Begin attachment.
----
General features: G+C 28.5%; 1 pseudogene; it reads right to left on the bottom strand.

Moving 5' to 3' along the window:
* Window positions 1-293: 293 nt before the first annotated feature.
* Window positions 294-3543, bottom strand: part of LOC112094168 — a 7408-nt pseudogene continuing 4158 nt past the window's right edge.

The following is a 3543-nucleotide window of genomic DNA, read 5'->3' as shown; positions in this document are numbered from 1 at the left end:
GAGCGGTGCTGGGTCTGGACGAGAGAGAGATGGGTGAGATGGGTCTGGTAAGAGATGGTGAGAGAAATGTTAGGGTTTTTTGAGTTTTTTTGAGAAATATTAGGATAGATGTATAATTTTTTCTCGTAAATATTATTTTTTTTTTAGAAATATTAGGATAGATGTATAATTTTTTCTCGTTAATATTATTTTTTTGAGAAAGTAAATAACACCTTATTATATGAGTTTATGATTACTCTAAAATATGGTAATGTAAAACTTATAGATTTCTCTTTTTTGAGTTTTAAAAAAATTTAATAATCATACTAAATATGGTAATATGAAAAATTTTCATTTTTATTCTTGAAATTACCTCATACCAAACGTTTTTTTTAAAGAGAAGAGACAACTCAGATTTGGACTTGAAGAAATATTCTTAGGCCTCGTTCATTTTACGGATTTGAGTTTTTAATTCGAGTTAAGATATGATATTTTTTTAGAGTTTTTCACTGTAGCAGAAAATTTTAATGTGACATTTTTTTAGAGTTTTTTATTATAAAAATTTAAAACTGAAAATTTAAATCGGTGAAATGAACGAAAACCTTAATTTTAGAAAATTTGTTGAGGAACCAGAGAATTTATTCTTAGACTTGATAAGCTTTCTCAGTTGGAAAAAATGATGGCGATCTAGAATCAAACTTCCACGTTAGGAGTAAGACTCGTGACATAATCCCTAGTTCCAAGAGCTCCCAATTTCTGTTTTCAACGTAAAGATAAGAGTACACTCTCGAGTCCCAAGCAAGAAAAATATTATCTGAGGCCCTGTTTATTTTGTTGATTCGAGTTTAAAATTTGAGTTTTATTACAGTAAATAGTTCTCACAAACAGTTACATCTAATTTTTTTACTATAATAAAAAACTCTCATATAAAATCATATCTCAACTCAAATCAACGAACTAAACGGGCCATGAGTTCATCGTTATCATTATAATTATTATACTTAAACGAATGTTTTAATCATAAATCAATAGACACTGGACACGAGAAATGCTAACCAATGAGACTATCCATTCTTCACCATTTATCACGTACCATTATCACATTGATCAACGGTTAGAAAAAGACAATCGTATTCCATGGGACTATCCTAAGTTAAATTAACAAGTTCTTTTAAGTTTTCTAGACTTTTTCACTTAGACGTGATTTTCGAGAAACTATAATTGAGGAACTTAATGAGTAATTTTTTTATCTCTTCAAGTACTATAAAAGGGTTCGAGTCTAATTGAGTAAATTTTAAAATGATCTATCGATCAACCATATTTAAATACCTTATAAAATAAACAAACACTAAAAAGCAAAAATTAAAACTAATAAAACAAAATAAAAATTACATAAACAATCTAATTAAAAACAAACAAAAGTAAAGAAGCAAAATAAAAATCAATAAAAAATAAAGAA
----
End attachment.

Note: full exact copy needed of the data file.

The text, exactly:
General features: G+C 28.5%; 1 pseudogene; it reads right to left on the bottom strand.

Moving 5' to 3' along the window:
* Window positions 1-293: 293 nt before the first annotated feature.
* Window positions 294-3543, bottom strand: part of LOC112094168 — a 7408-nt pseudogene continuing 4158 nt past the window's right edge.

The following is a 3543-nucleotide window of genomic DNA, read 5'->3' as shown; positions in this document are numbered from 1 at the left end:
GAGCGGTGCTGGGTCTGGACGAGAGAGAGATGGGTGAGATGGGTCTGGTAAGAGATGGTGAGAGAAATGTTAGGGTTTTTTGAGTTTTTTTGAGAAATATTAGGATAGATGTATAATTTTTTCTCGTAAATATTATTTTTTTTTTAGAAATATTAGGATAGATGTATAATTTTTTCTCGTTAATATTATTTTTTTGAGAAAGTAAATAACACCTTATTATATGAGTTTATGATTACTCTAAAATATGGTAATGTAAAACTTATAGATTTCTCTTTTTTGAGTTTTAAAAAAATTTAATAATCATACTAAATATGGTAATATGAAAAATTTTCATTTTTATTCTTGAAATTACCTCATACCAAACGTTTTTTTTAAAGAGAAGAGACAACTCAGATTTGGACTTGAAGAAATATTCTTAGGCCTCGTTCATTTTACGGATTTGAGTTTTTAATTCGAGTTAAGATATGATATTTTTTTAGAGTTTTTCACTGTAGCAGAAAATTTTAATGTGACATTTTTTTAGAGTTTTTTATTATAAAAATTTAAAACTGAAAATTTAAATCGGTGAAATGAACGAAAACCTTAATTTTAGAAAATTTGTTGAGGAACCAGAGAATTTATTCTTAGACTTGATAAGCTTTCTCAGTTGGAAAAAATGATGGCGATCTAGAATCAAACTTCCACGTTAGGAGTAAGACTCGTGACATAATCCCTAGTTCCAAGAGCTCCCAATTTCTGTTTTCAACGTAAAGATAAGAGTACACTCTCGAGTCCCAAGCAAGAAAAATATTATCTGAGGCCCTGTTTATTTTGTTGATTCGAGTTTAAAATTTGAGTTTTATTACAGTAAATAGTTCTCACAAACAGTTACATCTAATTTTTTTACTATAATAAAAAACTCTCATATAAAATCATATCTCAACTCAAATCAACGAACTAAACGGGCCATGAGTTCATCGTTATCATTATAATTATTATACTTAAACGAATGTTTTAATCATAAATCAATAGACACTGGACACGAGAAATGCTAACCAATGAGACTATCCATTCTTCACCATTTATCACGTACCATTATCACATTGATCAACGGTTAGAAAAAGACAATCGTATTCCATGGGACTATCCTAAGTTAAATTAACAAGTTCTTTTAAGTTTTCTAGACTTTTTCACTTAGACGTGATTTTCGAGAAACTATAATTGAGGAACTTAATGAGTAATTTTTTTATCTCTTCAAGTACTATAAAAGGGTTCGAGTCTAATTGAGTAAATTTTAAAATGATCTATCGATCAACCATATTTAAATACCTTATAAAATAAACAAACACTAAAAAGCAAAAATTAAAACTAATAAAACAAAATAAAAATTACATAAACAATCTAATTAAAAACAAACAAAAGTAAAGAAGCAAAATAAAAATCAATAAAAAATAAAGAA